Premenstrual Syndrome - What Helps Period Pain?

Many women suffer from premenstrual syndrome, which can be associated with symptoms such as mood swings, pain and other symptoms during and before the menstrual period. For some of those affected, the symptoms are so severe that they feel restricted in their everyday life.

PMS medication - what can help with symptoms?

While there are some drugs to choose from for PMS symptoms, there are very few drugs approved to treat PMS.

If you want to take a so-called off-label use, your doctor must explain the effects and possible side effects to you. 

Note: As a rule, health insurance companies do not cover the costs of a drug without approval.

Hormones are often administered in an attempt to intervene in the menstrual cycle by restricting the development of the body's own hormones. Depending on the symptoms, painkillers or psychotropic drugs can also be used.

Hormonal contraceptives 

The most commonly used remedy for premenstrual syndrome is the birth control pill. 

The contraceptive intervenes hormonally in the menstrual cycle. The pill can help relieve the symptoms of PMS through a combination of drospirenone, progestin and estrogen.

However, contraceptives can also the risk of side effects such as thrombosis, nausea and chest pain. In addition, a hormonal contraceptive is only an option for a woman who does not want to have a baby.


PMS or PMDD (premenstrual dysphoric disorder) can trigger psychological problems. For example, it can lead to anxiety attacks or depressive moods. If the psyche suffers too much from PMS, taking antidepressants should be considered. So-called selective serotonin reuptake inhibitors (SSRIs) increase serotonin levels in the brain.

Serotonin is a messenger substance. It can be produced in the body from the amino acid tryptophan. Because this neurotransmitter can influence emotions, among other things, it is called the happiness hormone. 

Note: Taking SSRIs can lead to side effects such as sexual reluctance, insomnia and nausea.


Many women suffer from back, headache or abdominal pain in the second half of the cycle after ovulation or from abdominal cramps during their period. Ibuprofen, ASA, or other NSAIDs (Non-Steroidal Anti-Inflammatory Drugs) can help most sufferers.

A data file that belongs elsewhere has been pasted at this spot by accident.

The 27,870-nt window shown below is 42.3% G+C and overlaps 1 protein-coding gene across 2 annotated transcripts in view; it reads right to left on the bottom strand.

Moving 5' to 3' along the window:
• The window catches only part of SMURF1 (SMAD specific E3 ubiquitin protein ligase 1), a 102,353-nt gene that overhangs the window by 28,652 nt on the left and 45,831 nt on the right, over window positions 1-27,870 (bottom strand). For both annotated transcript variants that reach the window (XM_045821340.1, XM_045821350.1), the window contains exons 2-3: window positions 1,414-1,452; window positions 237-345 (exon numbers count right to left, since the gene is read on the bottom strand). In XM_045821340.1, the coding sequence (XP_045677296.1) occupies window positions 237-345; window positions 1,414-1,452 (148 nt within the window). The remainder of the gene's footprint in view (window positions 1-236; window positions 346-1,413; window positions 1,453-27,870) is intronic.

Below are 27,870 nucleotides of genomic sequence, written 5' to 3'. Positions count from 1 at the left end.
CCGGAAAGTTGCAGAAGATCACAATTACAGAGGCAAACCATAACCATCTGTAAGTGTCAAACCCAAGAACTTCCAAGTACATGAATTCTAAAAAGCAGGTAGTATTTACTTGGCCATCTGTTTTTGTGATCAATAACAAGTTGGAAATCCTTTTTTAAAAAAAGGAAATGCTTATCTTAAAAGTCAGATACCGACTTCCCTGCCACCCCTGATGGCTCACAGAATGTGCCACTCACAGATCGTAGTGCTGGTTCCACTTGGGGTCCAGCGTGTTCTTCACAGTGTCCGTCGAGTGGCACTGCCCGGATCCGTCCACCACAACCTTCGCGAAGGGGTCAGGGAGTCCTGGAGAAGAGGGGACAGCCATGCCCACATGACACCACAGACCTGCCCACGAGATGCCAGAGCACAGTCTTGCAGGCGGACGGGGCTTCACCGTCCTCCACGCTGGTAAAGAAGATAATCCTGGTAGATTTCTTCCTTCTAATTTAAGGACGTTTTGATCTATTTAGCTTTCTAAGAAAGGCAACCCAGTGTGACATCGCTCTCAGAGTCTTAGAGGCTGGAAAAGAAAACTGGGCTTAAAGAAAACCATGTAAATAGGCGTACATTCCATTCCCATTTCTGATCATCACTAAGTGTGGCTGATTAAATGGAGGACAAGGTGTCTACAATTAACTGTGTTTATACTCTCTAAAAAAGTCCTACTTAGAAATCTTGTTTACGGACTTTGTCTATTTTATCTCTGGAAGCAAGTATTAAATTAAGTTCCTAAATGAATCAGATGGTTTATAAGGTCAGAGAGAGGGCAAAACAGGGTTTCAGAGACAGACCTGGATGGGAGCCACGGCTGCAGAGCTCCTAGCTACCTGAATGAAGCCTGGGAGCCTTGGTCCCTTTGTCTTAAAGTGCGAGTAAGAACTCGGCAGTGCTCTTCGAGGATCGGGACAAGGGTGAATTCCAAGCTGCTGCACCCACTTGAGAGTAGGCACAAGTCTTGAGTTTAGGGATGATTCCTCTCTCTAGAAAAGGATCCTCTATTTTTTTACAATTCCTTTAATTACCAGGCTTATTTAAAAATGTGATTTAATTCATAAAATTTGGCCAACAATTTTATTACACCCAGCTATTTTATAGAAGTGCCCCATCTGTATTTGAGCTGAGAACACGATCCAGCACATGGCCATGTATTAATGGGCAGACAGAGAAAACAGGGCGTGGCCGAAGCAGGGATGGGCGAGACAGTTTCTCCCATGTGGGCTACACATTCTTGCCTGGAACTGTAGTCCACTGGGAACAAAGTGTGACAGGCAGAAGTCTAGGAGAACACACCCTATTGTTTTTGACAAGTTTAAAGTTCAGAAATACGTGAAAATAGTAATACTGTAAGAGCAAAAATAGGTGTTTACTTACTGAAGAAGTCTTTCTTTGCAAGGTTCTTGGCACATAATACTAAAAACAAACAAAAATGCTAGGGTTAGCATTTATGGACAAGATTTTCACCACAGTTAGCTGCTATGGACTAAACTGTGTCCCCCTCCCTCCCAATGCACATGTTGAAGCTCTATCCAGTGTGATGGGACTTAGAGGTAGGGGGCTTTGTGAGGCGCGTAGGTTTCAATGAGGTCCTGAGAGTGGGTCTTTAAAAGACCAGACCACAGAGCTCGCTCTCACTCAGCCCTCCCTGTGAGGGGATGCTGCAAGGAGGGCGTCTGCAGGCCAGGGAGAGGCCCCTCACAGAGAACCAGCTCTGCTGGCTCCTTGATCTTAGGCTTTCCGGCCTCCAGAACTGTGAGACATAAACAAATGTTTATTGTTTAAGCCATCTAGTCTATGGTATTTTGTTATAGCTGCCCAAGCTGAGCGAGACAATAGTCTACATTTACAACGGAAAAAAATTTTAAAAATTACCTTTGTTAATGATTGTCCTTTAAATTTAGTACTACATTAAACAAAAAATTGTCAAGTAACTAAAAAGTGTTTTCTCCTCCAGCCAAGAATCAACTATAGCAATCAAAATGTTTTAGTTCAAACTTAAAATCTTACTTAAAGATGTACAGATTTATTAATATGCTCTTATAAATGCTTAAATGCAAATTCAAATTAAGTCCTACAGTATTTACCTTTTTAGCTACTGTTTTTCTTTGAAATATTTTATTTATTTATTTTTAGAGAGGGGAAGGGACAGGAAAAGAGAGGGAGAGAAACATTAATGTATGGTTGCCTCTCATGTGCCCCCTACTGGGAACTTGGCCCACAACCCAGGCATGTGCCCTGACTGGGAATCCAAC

Side effects such as drowsiness or stomach problems occur rather rarely. You shouldn't take NSAIDs too often because they often cause headaches.

Do dietary supplements help against PMS?

There are some plants, vitamins, and minerals that can relieve PMS symptoms. These include, for example, chaste tree and B vitamins, which can balance hormone levels. Magnesium is a proven anti-seizure mineral, and St. John's Wort may have a calming effect. These and other ingredients are in the Dietary supplements håvsund Harmony included.

The laboratory-tested preparation made in Germany is designed for women with PMS symptoms who are looking for a hormone-free remedy. Harmony is a herbal dietary supplement designed to relieve premenstrual symptoms.

What other treatment options are there for PMS?

In addition to PMS medication, there are other therapeutic approaches, but their effect on PMS has not been proven by studies. Nevertheless, it is worth trying out whether one of the treatments is helpful for you.


The positive effects of a stomach massage are scientifically researched. The good thing about a massage is that you can do it yourself. With circular movements and a slight pressure, the musculature of the uterus can relax, which can lead to relief of menstrual pain.


Heat can also contribute to muscle relaxation in the uterus. A hot water bottle that you put on your stomach can help with abdominal cramps, for example. Or you take a warm bath.


With endurance training you can prevent PMS symptoms. Exercise can help reduce stress and stimulate blood circulation. Sports such as swimming, cycling or walking are recommended.


Some foods can help relieve PMS symptoms. For example, there is a lot of calcium in dairy products. The mineral can relieve depressive moods, water retention and pain.

Bananas contain the amino acid tryptophan, which the body needs to produce serotonin. 

Furthermore, foods high in magnesium can help counteract muscle cramps.

Behavioral therapy to manage the symptoms

It is possible that affected women have developed certain thought and behavior patterns due to the PMS symptoms that increase the burden. Cognitive-behavioural therapy teaches you to change your beliefs and habits, which can make everyday life more manageable.


Traditional Chinese Medicine believes that premenstrual syndrome is related to the liver meridian. In order to release the blockage in this energy channel, TCM therapists use acupuncture, among other things.

correctly interpret complaints 

In order for an accurate diagnosis to be made, it is important to provide your gynecologist with detailed information. It is a good idea to keep a diary. Make a note of when which symptoms occur and whether you were under a lot of stress before menstruation. 

Tip: Documenting is faster and easier if you download an app.

What are typical PMS symptoms? 

  • abdominal pain and cramps
  • circulatory problems
  • dizziness
  • back pain
  • headache
  • Blemishes
  • digestive problems
  • Sweats 
  • Cravings
  • Bloating
  • Bloated stomach
  • Nausea
  • Chest pains like breast tenderness
  • Water retention
  • depressed mood
  • sleep disorders
  • fatigue
  • listlessness
  • nervousness or anxiety

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